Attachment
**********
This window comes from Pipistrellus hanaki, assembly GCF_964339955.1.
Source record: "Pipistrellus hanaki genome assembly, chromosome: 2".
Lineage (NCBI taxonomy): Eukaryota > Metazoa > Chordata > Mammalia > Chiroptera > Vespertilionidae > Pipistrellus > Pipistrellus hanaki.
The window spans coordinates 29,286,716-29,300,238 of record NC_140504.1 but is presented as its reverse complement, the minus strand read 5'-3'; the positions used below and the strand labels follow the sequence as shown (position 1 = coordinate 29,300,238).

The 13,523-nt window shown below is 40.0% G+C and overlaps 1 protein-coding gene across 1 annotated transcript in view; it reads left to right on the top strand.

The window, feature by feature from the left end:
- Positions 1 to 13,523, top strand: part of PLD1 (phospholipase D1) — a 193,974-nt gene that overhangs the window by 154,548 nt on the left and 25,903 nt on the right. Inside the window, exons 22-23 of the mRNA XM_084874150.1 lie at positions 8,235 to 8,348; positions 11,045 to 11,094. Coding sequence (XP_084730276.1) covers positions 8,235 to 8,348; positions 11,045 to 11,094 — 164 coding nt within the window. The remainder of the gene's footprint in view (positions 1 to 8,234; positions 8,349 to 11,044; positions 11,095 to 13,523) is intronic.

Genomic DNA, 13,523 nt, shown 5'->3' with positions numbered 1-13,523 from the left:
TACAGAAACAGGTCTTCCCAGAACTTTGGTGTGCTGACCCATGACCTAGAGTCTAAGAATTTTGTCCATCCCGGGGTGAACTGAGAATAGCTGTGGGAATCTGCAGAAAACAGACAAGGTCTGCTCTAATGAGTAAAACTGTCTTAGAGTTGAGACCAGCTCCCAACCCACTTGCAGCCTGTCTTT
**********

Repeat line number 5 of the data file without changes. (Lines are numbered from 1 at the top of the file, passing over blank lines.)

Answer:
The 13,523-nt window shown below is 40.0% G+C and overlaps 1 protein-coding gene across 1 annotated transcript in view; it reads left to right on the top strand.